“Amazing Grace” is 87 minutes of pure joy. No matter who you are, any one of any age, race, or religion, this film of a 1972 recording session in a small church in Los Angeles, will lift your spirit to the sky. Aretha Franklin, still in her 20’s and one of the top recording artists in the world, returns to the music of her youth to record what is still the number one gospel album of all time. A young filmmaker named Sidney Pollack was there to record it. But for a number of reasons, including an audio track that was not in sync with the visual, it was never shown to audiences.
Now it is here. Ms. Franklin barely says a word. Her father does, though, as does another preacher, James Cleveland. Other than that, it is just music, one of the greatest voices in history singing the church music she grew up with, accompanied by a choir led by Alexander Hamilton (that is his name), whose conducting is a movie of its own.
“UglyDolls” is less a movie than an infomercial for the plush Hasbro toys designed to be “ugly” in a commercially cute, lovable way. Unfortunately, the script is not particularly cute or lovable, just a muddled story with lukewarm musical numbers that takes pieces from better films like “Toy Story,” “Monsters Inc.,” “The LEGO Movie,” “Smallfoot,” “Trolls,” and all those other stories about how we should appreciate our own kinds of beauty and the individuality of those around us. It’s not bad. It’s just not very good.
Rated R for violence and language throughout, some sexual references and brief graphic nudity
Constant very strong and crude language
Drugs and drug dealing
Extended and intense peril and violence with many graphic and disturbing images, many characters injured and killed, extended mayhem and destruction
A theme of the movie
Date Released to Theaters:
July 12, 2019
Date Released to DVD:
October 14, 2019
At least once every summer we have to get a dumb action comedy about a mismatched pair, so this summer it is “Stuber,” about an Uber driver named Stu. If you find that portmanteau witty — or don’t care whether it’s witty or not because it’s summer and you like to see chases and explosions — then this movie is for you. If you want to see this premise at it’s best, try “Midnight Run” with Robert DeNiro and Charles Grodin. If you want to see an entertaining recent example, try “Central Intelligence” with Kevin Hart and Dwayne Johnson. But if you just want some mindless summer movie mayhem, then “Stuber” will fill the bill.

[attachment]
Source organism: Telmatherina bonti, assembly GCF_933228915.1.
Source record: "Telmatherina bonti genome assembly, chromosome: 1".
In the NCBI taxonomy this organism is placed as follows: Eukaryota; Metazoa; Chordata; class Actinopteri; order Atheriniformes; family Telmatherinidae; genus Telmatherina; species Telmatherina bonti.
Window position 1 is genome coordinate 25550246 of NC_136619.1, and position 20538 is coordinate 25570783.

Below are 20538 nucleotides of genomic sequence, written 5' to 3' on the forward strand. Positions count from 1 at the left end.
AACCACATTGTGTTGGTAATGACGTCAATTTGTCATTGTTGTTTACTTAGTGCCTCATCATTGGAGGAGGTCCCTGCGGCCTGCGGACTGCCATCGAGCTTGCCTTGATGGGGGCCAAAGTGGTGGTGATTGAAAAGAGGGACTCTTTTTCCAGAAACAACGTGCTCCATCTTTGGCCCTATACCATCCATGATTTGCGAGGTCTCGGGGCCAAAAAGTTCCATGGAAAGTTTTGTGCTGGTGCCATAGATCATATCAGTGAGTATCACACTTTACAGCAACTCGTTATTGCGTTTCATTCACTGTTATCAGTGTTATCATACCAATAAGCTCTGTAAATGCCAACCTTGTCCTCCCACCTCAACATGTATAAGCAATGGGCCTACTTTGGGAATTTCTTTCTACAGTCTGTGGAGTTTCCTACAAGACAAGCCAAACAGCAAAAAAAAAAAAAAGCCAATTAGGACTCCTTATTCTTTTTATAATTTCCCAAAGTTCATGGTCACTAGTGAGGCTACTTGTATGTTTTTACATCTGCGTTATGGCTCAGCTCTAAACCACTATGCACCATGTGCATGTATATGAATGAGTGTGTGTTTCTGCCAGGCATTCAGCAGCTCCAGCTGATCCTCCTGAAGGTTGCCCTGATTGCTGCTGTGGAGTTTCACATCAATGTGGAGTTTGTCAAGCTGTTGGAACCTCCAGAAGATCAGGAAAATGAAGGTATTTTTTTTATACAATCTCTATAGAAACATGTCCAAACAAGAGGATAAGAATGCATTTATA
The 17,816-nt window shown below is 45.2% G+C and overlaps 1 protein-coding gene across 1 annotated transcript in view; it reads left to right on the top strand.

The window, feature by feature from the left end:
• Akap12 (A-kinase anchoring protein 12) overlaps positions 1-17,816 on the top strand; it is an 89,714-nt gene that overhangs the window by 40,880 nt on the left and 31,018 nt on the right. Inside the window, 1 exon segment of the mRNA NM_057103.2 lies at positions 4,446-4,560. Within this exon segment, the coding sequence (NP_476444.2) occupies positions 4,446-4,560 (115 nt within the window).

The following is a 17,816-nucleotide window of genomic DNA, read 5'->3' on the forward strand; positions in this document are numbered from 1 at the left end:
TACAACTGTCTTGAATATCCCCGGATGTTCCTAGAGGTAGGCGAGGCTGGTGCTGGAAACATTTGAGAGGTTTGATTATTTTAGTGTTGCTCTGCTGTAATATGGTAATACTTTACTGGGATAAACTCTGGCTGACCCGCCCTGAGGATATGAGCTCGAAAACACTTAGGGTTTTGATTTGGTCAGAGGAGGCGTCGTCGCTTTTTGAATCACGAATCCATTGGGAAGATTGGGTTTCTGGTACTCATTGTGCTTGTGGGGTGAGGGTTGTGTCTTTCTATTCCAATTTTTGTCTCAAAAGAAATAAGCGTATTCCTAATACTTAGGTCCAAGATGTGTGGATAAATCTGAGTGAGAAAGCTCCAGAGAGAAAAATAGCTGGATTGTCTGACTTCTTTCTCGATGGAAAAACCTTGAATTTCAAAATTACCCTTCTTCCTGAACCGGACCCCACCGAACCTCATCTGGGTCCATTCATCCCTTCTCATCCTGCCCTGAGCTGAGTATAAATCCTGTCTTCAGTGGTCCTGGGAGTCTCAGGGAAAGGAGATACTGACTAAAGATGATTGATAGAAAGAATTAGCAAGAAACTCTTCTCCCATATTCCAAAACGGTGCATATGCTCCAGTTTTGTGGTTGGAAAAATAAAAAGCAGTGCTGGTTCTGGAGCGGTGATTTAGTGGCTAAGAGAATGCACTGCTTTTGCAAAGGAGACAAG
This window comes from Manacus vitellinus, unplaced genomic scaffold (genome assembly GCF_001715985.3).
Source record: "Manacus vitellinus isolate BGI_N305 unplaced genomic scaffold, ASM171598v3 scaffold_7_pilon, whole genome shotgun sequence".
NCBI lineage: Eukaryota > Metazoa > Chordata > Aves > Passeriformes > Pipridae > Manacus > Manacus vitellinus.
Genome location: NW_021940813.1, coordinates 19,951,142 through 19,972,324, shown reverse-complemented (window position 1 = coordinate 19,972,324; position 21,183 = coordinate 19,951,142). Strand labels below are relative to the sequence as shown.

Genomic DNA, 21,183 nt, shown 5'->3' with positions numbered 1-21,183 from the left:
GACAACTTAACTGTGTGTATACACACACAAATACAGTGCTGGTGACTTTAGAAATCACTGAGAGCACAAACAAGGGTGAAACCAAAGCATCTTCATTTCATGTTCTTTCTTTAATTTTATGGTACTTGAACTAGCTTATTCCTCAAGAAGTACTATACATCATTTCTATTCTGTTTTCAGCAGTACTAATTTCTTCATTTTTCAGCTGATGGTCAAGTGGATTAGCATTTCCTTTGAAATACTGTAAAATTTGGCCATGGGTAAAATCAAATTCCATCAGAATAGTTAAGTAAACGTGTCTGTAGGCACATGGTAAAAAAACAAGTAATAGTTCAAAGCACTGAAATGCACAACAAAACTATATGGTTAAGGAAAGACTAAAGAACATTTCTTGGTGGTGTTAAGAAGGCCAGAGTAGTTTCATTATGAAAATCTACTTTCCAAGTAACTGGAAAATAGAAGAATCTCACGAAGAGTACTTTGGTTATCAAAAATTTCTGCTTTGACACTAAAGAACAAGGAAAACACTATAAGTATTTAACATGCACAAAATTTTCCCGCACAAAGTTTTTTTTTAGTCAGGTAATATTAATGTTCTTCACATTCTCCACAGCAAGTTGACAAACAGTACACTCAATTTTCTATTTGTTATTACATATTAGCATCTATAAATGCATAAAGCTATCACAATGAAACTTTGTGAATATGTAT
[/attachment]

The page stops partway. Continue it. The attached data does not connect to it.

Kumail Nanjiani (“The Big Sick,” “Silicon Valley”) plays Stu, who is struggling with not one but two jobs where he is constantly trying to handle people who disrespect and abuse him. He works at a big box sporting goods store under a bully who is also the son of the owner. He makes extra money driving for Uber and he tries hard for the five-star rating, providing phone chargers and water and selecting just the right music for the ride. He is saving money to start a spin class business with his long-time friend and wished-for crush, Becca (“GLOW’s” Betty Gilpin). Stu is a gentle soul who drives an electric car and cannot find the courage to tell Becca how he feels. He pretty much wants a five star rating from everyone; it’s even on his license plate.
And so we have to find someone who is Stu’s opposite, then, so we can have the fun of seeing them not get along and then prove themselves to each other and become BFFs while they’re chasing and shooting and exchanging banter, right? And so there’s Vic (Dave Bautista of “Guardians of the Galaxy” and the WWE), a hard-as-nails cop who has been chasing a drug dealer named Teijo (Iko Uwais) for years. And it’s personal, because Teijo killed Vic’s partner and because this movie needs to ramp everything up repeatedly to keep us from noticing that it is pretty dumb. Some more ramping up: Vic is a walking, punching personification of toxic masculinity with an adult daughter he neglects and who is having a big show of her sculpture the same night when Teijo may be within reach and the same night he has a significant temporary impairment — he cannot see due to Lasik surgery. (I trust that neither Lasik nor Uber paid for their product placement in this film.)
And so he calls Uber to take him to the various places he needs to go to interrogate people and track down Teijo. As is typical in R-rated action comedies, this includes a strip club, but in this case it’s male strippers, where Stu unexpectedly has something of a bonding moment with one of the performers. Stu also gets some frantic phone calls from Becca, who may for the first time be willing to see him as a romantic possibility — if he comes over RIGHT NOW. Plus, Vic keeps pulling him into increasingly perilous situations. But Vic won’t let him go, threatening a rating so bad Stu will lose his job.